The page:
Terrain

Terrain

[tuh-reyn]

Terrain, or relief, is the third or vertical dimension of land surface. When relief is described underwater, the term bathymetry is used. Topography has recently become an additional synonym, though in many parts of the world it retains its original more general meaning of description of place.

Terrain is used as a general term in physical geography, referring to the lie of the land. This is usually expressed in terms of the elevation, slope, and orientation of terrain features. Terrain affects surface water flow and distribution. Over a large area, it can affect weather and climate patterns.

Importance of terrain

The understanding of terrain is critical for a number of reasons.

  • The terrain of a region largely determines its suitability for human settlement: flatter, alluvial plains tend to be better farming soils than steeper, rockier uplands.
  • In terms of environmental quality, agriculture, and hydrology, understanding the terrain of an area enables the understanding of watershed boundaries, drainage characteristics, water movement, and impacts on water quality. Complex arrays of relief data are used as input parameters for hydrology transport models (such as the SWMM or DSSAM Models) to allow prediction of river water quality.
  • Understanding terrain also supports on soil conservation, especially in agriculture. Contour plowing is an established practice enabling sustainable agriculture on sloping land; it is the practice of plowing along lines of equal elevation instead of up and down a slope.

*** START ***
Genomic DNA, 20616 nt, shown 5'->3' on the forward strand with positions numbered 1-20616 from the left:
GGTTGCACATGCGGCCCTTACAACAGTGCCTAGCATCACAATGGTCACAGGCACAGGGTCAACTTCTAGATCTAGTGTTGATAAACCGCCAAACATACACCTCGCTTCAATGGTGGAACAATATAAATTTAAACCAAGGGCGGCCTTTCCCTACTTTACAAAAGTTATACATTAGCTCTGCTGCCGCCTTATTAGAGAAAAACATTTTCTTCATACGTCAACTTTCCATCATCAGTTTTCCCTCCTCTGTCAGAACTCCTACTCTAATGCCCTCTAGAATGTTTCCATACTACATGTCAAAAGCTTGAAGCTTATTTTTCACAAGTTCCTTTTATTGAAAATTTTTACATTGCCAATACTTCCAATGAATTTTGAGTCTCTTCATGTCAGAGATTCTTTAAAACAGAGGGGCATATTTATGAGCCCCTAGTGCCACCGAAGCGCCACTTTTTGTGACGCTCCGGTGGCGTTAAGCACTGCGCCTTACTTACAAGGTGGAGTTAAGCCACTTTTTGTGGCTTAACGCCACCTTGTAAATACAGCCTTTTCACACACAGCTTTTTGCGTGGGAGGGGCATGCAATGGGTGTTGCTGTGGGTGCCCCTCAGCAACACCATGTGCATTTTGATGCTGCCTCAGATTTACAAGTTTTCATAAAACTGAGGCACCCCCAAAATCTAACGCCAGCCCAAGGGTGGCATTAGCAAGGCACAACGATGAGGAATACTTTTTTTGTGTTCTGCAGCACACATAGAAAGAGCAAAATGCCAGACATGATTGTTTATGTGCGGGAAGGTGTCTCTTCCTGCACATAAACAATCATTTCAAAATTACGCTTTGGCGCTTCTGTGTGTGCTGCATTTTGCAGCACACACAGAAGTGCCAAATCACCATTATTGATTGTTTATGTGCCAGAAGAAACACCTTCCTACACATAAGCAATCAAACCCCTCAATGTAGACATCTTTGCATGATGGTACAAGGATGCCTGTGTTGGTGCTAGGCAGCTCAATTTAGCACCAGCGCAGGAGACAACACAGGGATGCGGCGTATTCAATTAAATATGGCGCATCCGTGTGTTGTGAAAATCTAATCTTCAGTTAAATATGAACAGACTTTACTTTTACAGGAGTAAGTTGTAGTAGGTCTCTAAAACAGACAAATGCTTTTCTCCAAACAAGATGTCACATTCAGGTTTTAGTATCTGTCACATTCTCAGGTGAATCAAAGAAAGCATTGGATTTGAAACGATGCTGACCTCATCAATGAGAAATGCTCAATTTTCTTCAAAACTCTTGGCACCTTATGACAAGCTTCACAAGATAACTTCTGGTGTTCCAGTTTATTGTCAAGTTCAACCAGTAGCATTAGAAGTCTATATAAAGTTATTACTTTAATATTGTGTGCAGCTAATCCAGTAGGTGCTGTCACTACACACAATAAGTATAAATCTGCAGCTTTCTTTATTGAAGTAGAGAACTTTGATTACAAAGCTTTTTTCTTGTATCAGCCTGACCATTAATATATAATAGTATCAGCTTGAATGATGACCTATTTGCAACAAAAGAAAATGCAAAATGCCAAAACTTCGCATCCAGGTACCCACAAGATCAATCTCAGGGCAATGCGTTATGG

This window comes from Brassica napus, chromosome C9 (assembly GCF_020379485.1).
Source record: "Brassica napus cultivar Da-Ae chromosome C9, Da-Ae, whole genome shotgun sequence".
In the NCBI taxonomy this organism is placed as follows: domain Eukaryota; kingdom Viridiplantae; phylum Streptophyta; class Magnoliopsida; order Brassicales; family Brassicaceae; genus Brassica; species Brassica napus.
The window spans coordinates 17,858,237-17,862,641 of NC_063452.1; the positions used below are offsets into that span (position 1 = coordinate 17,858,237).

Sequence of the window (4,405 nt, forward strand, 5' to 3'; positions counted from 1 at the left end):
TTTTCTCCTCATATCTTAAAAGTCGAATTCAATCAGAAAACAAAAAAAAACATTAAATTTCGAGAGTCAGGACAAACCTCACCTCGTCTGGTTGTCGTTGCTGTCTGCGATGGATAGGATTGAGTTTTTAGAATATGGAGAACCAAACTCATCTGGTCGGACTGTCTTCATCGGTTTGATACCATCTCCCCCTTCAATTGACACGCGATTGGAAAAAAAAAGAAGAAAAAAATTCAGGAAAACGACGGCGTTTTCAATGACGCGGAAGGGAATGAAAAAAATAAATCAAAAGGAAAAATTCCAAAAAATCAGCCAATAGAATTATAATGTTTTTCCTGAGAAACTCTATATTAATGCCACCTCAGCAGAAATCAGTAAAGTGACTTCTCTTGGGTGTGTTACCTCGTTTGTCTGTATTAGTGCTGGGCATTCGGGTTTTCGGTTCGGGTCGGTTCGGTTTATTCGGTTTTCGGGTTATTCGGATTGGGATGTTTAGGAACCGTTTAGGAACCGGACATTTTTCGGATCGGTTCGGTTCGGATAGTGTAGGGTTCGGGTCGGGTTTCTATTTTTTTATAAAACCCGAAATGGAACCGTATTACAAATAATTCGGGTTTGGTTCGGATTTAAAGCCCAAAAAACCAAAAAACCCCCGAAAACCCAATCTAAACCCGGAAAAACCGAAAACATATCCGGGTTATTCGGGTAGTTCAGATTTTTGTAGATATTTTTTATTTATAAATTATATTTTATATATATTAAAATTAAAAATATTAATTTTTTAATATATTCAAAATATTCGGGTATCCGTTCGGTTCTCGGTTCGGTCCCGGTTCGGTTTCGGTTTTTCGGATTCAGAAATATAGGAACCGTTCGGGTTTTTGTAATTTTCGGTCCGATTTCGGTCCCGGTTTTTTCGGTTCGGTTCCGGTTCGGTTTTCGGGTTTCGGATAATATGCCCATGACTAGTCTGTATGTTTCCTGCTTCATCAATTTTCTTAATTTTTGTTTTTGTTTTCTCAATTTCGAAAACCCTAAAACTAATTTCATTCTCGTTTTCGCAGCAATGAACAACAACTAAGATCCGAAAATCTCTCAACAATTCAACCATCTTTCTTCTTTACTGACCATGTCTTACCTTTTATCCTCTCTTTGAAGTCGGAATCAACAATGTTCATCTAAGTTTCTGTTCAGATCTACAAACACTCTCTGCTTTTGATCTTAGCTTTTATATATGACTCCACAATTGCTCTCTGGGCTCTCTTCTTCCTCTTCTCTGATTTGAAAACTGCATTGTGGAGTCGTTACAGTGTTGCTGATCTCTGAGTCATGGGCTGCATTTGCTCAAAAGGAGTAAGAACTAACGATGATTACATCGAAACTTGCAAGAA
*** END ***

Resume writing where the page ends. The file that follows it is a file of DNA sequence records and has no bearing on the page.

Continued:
• Terrain is militarily critical because it determines the ability of armed forces to take and hold areas, and to move troops and material into and through areas. An understanding of terrain is basic to both defensive and offensive strategy.
  • Terrain is important in determining weather patterns. Two areas close to each other geographically may differ radically in precipitation levels or timing because of elevation differences or a "rain shadow" effect.

Geomorphology

Geomorphology is in large part the study of the formation of terrain or topography. Terrain is formed by intersecting processes:

Tectonic processes such as orogenies cause land to be elevated, and erosional (and weathering) processes cause land to be worn away to lower elevations.

Land surface parameters are quantitative measures of various morphometric properties of a surface. The most common examples are used to derive slope or aspect of a terrain or curvatures at each location. These measures can also be used to derive hydrological parameters that reflect flow/erosion processes. Climatic parameters are based on the modelling of solar radiation or air flow.

Land surface objects or landforms are definite physical objects (lines, points, areas) that differ from the surrounding objects. The most typical examples are lines of watersheds, stream patterns, ridges, break-lines, pools, borders of specific landforms etc.

See also

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